What is pain?

Until fairly recently, the prevailing view was that pain is a result of damage to the body. In the seventeenth century the French philosopher Rene Descartes developed a “rope-pull” model of pain. Just as pulling a rope in a church tower rings the bell, Descartes thought that tissue damage in the body is a tug that causes the sensation of pain in the brain. Following Descartes, for centuries Western doctors regarded pain as a sensation that could be explained by neurology. The intensity of the pain was thought to be directly proportional to the degree of damage to the body, which would mean that if different people had the same injury they would experience the same pain. If no obvious physical cause could be found, often the patient would be accused of malingering.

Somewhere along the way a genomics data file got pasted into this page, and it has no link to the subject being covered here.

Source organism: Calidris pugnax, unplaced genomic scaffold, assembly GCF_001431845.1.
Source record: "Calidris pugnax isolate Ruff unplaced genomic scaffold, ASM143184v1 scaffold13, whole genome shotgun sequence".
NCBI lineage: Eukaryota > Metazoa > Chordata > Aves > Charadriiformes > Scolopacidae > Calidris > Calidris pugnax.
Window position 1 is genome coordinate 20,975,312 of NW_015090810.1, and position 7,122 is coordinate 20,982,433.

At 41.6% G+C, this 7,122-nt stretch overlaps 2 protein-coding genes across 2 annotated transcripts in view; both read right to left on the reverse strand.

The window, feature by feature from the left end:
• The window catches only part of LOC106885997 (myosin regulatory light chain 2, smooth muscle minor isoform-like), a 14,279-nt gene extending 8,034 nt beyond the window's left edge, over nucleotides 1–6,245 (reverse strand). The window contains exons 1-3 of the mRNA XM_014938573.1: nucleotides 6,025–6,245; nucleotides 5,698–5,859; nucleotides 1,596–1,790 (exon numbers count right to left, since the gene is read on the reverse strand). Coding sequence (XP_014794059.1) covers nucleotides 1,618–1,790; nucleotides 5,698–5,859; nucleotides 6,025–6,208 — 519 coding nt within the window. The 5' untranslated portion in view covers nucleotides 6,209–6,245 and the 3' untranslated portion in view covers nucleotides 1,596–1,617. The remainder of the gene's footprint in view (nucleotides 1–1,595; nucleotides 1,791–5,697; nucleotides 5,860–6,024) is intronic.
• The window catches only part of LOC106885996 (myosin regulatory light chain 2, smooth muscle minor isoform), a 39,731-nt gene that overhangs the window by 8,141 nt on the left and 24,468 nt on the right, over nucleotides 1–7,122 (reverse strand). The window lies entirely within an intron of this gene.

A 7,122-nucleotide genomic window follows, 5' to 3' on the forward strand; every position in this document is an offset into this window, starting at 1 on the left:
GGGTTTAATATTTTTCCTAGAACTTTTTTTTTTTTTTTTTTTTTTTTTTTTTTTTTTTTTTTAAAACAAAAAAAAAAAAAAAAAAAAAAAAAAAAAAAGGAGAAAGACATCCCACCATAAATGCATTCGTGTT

However, in the last half-century views of pain have changed dramatically as scientists discovered the extent to which it involves the whole person—the mind as well as the body—and research using modern neuroimaging methods showed how complex pain is. The leading professional body of pain specialists, the International Association for the Study of Pain (IASP), defines pain as: “an unpleasant sensory and emotional experience associated with actual or potential tissue damage, or which is described in terms of such damage.” They add that “pain is always subjective” (International Association for the Study of Pain 1994, p. 210). The key point is that pain is an experience and emotions, beliefs, and attitudes, as well as past experiences, all play a role in how the experience we label “pain” is perceived (Bond and Simpson 2006, p. 4).

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